When I saw my Oncologist a week ago, she gave me a choice: chemo or randomisation (wherein I would either get chemo anyway, or I wouldn't, but I'd have no choice in the matter). I was feeling tired and stressed and sort of resigned, so I thought I was going to go for the chemo. I didn't feel like fighting with my very pro-chemo doctor, and I didn't feel like deciding anything. I didn't feel like talking to my Second Opinion Doctor, either. But I did.
"Great!" she said. "You have a low recurrence score! You'll do great in the protocol!"
But I don't like the idea of being randomised. Waiting some more, just to find out I'm being assigned something by chance, doesn't really thrill me. No one was suggesting I could just opt out of chemo altogether. My Oncologist is a treatment-conservative (which, for some reason, translates into very un-conservative treatment). My Second-Opinion Doctor is a researcher. Why would they offer me the "third way," I guess?
Then the People Closest to Me started asking questions, which basically boiled down to "How on earth is pumping extra toxins into your body when you only have a 9% risk of recurrence actually going to help you?" and "Why don't you just refuse the chemo?"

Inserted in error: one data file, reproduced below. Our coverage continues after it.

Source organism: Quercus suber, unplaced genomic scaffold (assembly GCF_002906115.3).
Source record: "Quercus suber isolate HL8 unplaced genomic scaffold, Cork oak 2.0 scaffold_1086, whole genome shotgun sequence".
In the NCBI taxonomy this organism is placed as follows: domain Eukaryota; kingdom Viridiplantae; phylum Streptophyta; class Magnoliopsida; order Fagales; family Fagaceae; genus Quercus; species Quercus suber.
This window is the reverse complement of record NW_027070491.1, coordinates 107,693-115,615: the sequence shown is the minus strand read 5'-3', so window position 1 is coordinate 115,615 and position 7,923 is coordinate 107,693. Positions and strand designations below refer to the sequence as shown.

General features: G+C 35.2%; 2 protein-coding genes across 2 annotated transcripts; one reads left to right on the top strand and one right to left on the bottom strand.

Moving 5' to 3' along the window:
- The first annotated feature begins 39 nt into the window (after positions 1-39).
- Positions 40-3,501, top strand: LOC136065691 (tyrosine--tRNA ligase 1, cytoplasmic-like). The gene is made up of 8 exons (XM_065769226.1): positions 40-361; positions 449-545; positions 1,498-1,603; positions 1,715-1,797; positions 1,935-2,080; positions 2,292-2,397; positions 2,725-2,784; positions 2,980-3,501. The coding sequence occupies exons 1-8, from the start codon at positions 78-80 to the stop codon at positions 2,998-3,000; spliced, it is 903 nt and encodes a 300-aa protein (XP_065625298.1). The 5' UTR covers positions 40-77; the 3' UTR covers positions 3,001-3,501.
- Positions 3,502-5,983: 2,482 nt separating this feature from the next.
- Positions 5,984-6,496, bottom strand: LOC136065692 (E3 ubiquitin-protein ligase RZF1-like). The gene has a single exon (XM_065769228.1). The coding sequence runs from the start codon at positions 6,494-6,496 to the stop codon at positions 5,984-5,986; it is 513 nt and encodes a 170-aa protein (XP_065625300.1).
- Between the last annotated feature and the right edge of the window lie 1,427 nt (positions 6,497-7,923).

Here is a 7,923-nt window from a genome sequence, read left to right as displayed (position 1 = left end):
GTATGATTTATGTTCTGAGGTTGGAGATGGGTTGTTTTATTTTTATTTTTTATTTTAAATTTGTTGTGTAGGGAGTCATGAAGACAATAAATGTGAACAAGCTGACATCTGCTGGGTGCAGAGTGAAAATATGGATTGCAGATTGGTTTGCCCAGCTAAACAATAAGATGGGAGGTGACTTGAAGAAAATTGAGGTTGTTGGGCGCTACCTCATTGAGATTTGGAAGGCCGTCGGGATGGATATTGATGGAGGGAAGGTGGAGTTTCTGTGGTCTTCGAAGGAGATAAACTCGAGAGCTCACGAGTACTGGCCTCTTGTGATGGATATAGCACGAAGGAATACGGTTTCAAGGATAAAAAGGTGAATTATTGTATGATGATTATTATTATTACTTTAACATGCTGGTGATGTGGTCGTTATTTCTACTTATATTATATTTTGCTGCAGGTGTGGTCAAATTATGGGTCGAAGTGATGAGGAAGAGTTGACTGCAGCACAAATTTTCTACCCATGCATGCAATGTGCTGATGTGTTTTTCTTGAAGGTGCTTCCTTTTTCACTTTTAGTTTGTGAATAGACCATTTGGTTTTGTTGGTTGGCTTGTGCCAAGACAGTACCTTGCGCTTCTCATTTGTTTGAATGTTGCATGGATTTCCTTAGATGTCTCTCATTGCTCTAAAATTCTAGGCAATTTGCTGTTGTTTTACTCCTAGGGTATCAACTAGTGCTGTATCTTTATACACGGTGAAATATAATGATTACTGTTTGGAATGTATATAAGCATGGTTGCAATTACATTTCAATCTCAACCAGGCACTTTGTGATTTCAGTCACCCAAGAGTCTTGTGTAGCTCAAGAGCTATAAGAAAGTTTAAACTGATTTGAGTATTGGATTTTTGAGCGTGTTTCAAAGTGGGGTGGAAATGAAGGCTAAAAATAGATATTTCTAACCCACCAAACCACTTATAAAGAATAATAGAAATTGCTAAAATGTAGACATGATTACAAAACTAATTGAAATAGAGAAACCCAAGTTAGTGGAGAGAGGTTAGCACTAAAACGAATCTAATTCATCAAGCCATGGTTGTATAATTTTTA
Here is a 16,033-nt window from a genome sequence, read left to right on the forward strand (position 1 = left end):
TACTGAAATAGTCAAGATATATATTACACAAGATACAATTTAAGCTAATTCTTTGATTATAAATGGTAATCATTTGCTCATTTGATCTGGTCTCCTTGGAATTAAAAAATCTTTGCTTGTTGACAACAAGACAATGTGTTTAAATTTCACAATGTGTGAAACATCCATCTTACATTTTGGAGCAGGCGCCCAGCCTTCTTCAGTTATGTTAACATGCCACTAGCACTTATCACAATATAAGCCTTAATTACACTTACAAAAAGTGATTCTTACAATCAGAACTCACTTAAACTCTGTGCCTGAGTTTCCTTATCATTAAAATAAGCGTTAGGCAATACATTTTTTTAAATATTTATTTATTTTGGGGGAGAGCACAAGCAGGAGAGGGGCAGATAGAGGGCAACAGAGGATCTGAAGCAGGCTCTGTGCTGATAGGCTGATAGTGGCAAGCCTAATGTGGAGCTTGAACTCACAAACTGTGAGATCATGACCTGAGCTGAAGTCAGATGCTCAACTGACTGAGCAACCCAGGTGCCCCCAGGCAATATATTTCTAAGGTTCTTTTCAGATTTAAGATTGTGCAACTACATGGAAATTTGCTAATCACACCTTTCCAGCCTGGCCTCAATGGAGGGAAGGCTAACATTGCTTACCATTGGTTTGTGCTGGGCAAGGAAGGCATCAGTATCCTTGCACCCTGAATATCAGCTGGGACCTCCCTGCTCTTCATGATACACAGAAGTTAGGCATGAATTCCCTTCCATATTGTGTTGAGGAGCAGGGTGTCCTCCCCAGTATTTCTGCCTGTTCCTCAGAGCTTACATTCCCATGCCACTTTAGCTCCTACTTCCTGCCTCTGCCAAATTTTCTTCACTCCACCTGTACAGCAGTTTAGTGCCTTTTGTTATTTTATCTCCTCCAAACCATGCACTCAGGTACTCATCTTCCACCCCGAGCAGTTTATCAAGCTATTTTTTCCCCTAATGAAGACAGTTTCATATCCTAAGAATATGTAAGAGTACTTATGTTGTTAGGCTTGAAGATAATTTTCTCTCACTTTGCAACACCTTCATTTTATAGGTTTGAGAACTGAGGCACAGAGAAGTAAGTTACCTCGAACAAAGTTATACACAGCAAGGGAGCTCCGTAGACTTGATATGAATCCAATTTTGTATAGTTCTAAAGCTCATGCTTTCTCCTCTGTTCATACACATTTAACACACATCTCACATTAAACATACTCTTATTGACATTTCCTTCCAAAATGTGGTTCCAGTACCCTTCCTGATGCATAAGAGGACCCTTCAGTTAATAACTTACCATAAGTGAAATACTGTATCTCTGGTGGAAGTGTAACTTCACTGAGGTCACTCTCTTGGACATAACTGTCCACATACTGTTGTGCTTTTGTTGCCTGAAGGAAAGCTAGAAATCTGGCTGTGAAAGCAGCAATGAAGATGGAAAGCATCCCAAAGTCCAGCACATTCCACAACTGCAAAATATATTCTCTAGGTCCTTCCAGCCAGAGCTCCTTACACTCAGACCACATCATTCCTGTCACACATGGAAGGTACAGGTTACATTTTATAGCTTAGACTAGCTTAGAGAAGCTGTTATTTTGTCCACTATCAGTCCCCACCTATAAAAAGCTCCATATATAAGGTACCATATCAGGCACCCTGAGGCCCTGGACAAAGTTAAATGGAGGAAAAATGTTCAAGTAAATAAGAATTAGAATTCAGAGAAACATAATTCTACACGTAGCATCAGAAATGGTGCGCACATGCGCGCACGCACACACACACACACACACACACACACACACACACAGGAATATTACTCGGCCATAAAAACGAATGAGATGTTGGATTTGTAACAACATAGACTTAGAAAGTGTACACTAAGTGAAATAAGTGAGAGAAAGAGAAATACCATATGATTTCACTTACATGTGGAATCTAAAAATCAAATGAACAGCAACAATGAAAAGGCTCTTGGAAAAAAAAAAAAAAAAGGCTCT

Oh. I can do that?
I understand that my cancer may come back. And maybe it will be worse. And maybe I'll have to have chemo then. But maybe it would even with the poison. And maybe I'd go into menopause before I'm forty. And maybe I wouldn't be able to work at Starbucks because my immune system would be compromised and working there is pretty much like working in a preschool with how everybody gets sick in the winter. And maybe the long-term effects would be such that years from now I'd be regretting the treatment more than the recurrence of the disease.
I kind of feel like Daniel and his friends when they asked the Babylonian steward to let them be vegetarians. Maybe someone should do research on the hormone-therapy/radiation/prayer course of treatment.